Just look at that table. . . It’s waiting for you. But don’t let the austere presentation fool you. The simple place-setting gives no hint of what’s in store when you sit down. In fact, the table is a good metaphor for the whole restaurant. It is in the most unassuming of locations (an old Pizza Hut) on a street which usually does the opposite of excite me (May Avenue). But its out of the way location and bare-bones atmosphere are what they need to be and nothing more, turning your focus to what’s really important here: the food. And make no mistake, The Divine Swine is one of the most important and creative things happening in this city’s culinary scene.
Even the name is perfect in its simplicity. It tells you all you need to know, i.e. that this place specializes in pork. And of course you already know that pork is good. There is no meat more juicy, more flavorful, more layered in varying textures from tender meat, to buttery fat and crispy skin. Has there ever been a nobler ingredient around which to theme a restaurant? Out of the infinite number of things you can do with this meat, and I’m willing to bet The Divine Swine covers quite a few you hadn’t thought of.
Take brunch, the meal I was lucky enough to have with my parents at this Mecca of pork. We don’t often associate the stuff with breakfast (aside from bacon and the ham in eggs benedict, but those are just a given, aren’t they?). But this menu does not shy away from boldly going where no bacon has gone before. Just one example is the Candied Bacon French Toast ($8.00), proof of the time-honored truth that bacon really does make everything better.
In addition to the breakfast items served on the Sunday brunch menu, they have what would be your standard lunch fare of sandwiches and salads, but with pork. They have a Ground Pork Burger ($8.00, with bacon, blue cheese and red onion jam, naturally), a Pulled Pork Sandwich ($8.00), even Honey-Glazed Ribs ($6.00). Mom enjoyed the Chef’s Salad ($8.00), which the menu claims changes from week to week, containing on this particular occasion very thick-cut slices of bacon. Dad got the Chicken Sandwich, the menu’s concession to the fact that it’s not a perfect world, and not everyone is in the mood for pork all the time (though they do manage to slip some bacon mayo in there, at least!).
As to what your humble food-blogger ordered, how could I resist something called The Whole Hog? Yes, this dish is the ultimate expression of this place’s genius; made up of sausage, bacon, ham, biscuits (mhmm) with pork gravy (that’s pork four ways!), all with a side of eggs and potatoes. It’s everything it sounds like: decadent, filling and, above all, delicious. The bacon and sausage are still sizzling in their own tasty fat, cooked perfectly crispy around the edges while still retaining their juiciness. Perhaps my favorite cut of meat was the ham; thick, pink slices of that pure, concentrated pork flavor I love. The biscuits are like cake, fluffy and thick, drizzled with gravy made from that same rich pork.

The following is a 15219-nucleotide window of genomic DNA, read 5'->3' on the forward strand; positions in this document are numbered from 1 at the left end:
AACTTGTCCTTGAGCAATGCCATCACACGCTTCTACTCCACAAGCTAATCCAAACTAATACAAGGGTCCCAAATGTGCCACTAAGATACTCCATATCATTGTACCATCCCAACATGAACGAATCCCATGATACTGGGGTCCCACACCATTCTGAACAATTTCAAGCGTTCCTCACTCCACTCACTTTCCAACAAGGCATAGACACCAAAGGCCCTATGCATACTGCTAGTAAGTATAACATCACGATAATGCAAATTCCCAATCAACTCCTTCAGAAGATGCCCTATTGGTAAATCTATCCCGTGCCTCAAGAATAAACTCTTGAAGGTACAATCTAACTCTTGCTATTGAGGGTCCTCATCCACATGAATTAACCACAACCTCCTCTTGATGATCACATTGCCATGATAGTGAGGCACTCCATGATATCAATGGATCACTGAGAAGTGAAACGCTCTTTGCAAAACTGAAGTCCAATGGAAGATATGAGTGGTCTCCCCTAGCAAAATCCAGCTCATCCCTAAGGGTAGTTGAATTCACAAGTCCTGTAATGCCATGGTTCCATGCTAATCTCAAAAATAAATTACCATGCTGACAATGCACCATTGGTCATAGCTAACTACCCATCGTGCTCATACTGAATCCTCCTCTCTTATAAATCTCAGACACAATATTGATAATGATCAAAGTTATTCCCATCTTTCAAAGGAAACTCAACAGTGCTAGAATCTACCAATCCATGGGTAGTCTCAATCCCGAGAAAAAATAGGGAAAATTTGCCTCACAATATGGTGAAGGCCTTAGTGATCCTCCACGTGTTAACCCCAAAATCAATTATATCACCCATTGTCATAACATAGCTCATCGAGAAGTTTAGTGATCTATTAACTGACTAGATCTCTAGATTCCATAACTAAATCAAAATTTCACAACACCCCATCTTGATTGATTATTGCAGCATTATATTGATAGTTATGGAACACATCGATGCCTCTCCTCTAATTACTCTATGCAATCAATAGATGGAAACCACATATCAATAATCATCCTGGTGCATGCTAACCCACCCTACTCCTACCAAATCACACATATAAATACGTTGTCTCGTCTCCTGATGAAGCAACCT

How about dessert after brunch? Why not! You only live once. Even if the candied bacon french toast was your entree, the desserts here are so phenomenal they’re worth the sugar crash later. I present as my evidence the Candied Bacon Sticky Buns. I think that’s worth repeating: Candied Bacon Sticky Buns. Just try to think about that for a moment without falling into a salivating reverie.
Unfortunately, they were sold out of the sticky buns by the time we were ready to order them, but we can’t say we weren’t warned! The sticky buns go fast, so the restaurant encourages you to order early. But the dessert we had, the Creme Fraiche Panna Cotta with blood oranges, was not at all a let-down. For those unfamiliar, it’s a wobbly, gelatin-based custard served chilled, usually with some sort of sweet sauce. After trying The Divine Swine’s version, I completely forgot about the disappointment of missing out on the sticky buns. There’s no bacon involved and it’s one of the best desserts I’ve ever had. Yes, ever. Pairing the typically light panna cotta with the richness of creme fraiche (the slightly more curdled, more cheese-like cousin of whipped cream) is a smart take on the dessert. And with a tart blood orange to contrast the sweetness, every precious, creamy bite is a perfectly balanced finish to a heavy meal.
From the savory to the sweet, the bacon to the creme fraiche, this place is truly an experience; providing one of those absolutely sensual meals we foodies can only hope to find very rarely. The food isn’t “fancy,” but it is definitely on the level of gourmet in its creative use of ingredients and its richness of flavors. And did you notice the prices? The Whole Hog is probably the best-spent $10 in town, and almost every other entree is cheaper than that. I would argue nowhere else in town offers food this good for anything close to the same value. Chef and owner Josh Valentine has done something very special for the city, providing a stripped-down, concentrated dining experience; a celebration not just of one ingredient, but of all the different and wonderful things that can be done with it. My hat is off to all involved, for creating something so exciting in an unexpected place, and for the proof that food can be something close to divine.
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